With continuing complaints about the dulcet tones of the new 1.6-litre turbocharged engines and faced with free-falling television numbers, Ferrari driver Fernando Alonso wants Formula One fans to help the sport improve its appeal.
“The show that probably we’ve put in this year is not good enough in some of the races,” Alonso said last week.
“Also, when one team is dominating so much as Mercedes, probably the spectators prefer some more action, as probably they like Canada Grand Prix that everyone seems to enjoy. Yeah, we will try to put on a better show in the next races and if the teams or the fans or whatever, they have any ideas, they will be welcome to have a better show.”
Although the Williams of Felipe Massa knocked the Mercedes off pole at the A1-Ring for the first time in eight races this year, Mercedes took their sixth 1-2 finish in Sunday’s Austrian Grand Prix. Mercedes has won seven of eight races in 2014 and only a mechanical issue with both its cars in the Canadian Grand Prix prevented a clean sweep.
Two-time world champion Alonso’s request came on the heels of Ferrari chairman Luca di Montezemolo’s call for a summit among the sport’s insiders to figure out its course for the future. That meeting is expected to happen just before the Italian Grand Prix in September.
With one of F1’s marquee drivers wanting fans to speak up, it’s time to get some ideas together, so here are a five suggestions to get the conversation going.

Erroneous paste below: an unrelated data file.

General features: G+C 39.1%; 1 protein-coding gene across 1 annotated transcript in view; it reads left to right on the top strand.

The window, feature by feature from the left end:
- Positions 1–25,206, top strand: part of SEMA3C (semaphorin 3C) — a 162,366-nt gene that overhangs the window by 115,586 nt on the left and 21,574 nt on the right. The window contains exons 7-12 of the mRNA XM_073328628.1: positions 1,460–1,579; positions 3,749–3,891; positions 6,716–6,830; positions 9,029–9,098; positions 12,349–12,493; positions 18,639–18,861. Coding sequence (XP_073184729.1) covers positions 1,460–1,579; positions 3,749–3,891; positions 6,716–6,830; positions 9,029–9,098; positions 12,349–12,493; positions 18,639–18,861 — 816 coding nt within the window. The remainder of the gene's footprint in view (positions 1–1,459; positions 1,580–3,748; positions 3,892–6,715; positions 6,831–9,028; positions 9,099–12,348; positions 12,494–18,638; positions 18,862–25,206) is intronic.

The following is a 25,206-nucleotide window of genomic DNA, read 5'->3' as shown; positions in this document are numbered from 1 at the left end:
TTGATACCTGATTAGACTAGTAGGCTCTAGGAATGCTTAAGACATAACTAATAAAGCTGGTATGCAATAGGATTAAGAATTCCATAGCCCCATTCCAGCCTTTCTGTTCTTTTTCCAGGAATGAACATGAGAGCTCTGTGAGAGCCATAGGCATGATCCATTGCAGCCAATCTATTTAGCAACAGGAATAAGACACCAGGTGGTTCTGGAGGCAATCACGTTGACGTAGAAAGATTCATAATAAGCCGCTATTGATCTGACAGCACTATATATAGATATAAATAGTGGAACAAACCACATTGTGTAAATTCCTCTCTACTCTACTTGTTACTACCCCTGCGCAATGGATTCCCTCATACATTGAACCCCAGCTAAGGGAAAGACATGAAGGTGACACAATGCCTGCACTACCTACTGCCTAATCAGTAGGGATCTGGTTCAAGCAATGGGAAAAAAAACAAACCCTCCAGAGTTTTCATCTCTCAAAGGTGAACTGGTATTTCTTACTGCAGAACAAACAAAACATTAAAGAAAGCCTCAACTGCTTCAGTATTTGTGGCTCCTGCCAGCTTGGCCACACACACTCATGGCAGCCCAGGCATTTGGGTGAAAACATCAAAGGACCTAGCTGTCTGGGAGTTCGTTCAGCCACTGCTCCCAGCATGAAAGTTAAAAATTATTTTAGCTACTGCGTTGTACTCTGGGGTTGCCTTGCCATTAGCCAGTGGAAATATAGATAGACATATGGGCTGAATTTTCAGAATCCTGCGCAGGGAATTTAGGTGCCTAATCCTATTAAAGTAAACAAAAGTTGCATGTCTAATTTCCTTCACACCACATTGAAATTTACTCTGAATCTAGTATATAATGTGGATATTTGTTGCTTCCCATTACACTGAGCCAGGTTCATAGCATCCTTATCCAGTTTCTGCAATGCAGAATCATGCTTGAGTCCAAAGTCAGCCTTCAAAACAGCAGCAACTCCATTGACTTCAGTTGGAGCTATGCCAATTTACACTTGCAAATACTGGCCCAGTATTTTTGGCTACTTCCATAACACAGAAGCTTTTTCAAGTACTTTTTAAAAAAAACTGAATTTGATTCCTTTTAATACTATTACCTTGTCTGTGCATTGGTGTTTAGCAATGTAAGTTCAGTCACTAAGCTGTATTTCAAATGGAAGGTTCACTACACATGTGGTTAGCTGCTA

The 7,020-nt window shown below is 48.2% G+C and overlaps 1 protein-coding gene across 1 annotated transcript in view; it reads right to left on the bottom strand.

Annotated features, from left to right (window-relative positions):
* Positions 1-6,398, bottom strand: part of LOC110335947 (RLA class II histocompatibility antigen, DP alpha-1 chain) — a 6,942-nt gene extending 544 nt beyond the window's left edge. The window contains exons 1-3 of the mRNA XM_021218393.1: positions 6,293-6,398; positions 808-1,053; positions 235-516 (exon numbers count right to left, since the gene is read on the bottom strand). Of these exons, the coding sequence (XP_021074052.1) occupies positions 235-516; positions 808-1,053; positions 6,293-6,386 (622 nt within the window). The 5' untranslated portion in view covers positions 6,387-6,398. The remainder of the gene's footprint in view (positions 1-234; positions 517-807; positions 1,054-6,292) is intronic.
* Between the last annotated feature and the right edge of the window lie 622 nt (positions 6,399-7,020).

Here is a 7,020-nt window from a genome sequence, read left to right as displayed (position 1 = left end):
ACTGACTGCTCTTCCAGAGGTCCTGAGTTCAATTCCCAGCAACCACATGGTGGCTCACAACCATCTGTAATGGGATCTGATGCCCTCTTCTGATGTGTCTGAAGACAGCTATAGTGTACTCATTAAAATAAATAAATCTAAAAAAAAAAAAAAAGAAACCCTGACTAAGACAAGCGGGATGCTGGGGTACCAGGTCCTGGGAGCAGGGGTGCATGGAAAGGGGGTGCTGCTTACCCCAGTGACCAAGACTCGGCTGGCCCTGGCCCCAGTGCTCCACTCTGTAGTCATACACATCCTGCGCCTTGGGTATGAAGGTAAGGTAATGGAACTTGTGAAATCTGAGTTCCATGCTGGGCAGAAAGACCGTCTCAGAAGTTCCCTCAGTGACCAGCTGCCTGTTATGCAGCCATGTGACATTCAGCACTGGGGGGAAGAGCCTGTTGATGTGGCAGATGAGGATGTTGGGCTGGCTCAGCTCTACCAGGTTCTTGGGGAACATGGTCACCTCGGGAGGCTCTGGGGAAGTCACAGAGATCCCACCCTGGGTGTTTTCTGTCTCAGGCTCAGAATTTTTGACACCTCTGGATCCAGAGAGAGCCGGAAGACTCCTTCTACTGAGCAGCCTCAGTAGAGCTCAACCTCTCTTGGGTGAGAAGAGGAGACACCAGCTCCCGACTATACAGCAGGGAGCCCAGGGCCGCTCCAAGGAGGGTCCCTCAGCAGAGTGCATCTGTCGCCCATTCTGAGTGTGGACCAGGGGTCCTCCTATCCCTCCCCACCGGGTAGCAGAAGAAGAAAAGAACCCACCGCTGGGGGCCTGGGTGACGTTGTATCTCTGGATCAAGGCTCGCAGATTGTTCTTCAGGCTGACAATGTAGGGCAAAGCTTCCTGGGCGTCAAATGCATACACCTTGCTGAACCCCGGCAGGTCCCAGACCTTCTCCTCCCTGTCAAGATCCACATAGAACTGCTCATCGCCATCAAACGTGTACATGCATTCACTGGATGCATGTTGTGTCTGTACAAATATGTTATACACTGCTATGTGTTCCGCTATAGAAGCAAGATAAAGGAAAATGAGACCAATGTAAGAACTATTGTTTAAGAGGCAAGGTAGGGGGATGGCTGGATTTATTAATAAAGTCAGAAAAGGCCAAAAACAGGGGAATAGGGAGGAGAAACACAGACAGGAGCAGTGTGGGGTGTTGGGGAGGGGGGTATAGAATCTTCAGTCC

1. Take grands prix off pay channels
In many Formula One-mad countries, its ringmaster Bernie Ecclestone continues to sign deals to broadcast the races on pay channels rather than free-to-air ones. There’s no doubt that this is good for the bottom line of the sport’s commercial arm, Formula One Management, but on the other hand, it’s not good for fans who have obviously balked at the idea of paying to watch grands prix. Pay TV is short-term gain, long-term pain equation for the sport.
2. Stop adding artificial everything Fake sparks coming from titanium plates bolted to the underside of cars during Austrian Grand Prix practice and the failed megaphone exhaust tried out earlier this year are two of the latest in this long line of devices the sport has used to try to fool fans into thinking the racing is good. Also falling into this category is the drag reduction system which has made passing a yawn-inducing experience, the new points system that falsely boost the drivers’ scores, and double points finale that threatens to reward a driver with a title essentially based on his performance in one race. Instead of trying to come up with new gimmicks, F1 should concentrate on coming up with a rules package that makes for good racing.
3. Drag the rights holder into the 21st Century Anyone who posts an F1 video on YouTube knows the drill. Put just about anything F1 on the video sharing site and you’ll likely see it pulled down within hours or days at the most. And then in its next breath, the sport wonders why it can’t attract the younger audience – you know, the kids who want to post selfies of everything they do and can’t help sharing every moment of their lives on social media. Do that with F1, and the rights holder will usually make sure it’s erased promptly. And when that happens, it will also wipe out any reason those young fans had to pay attention to F1.
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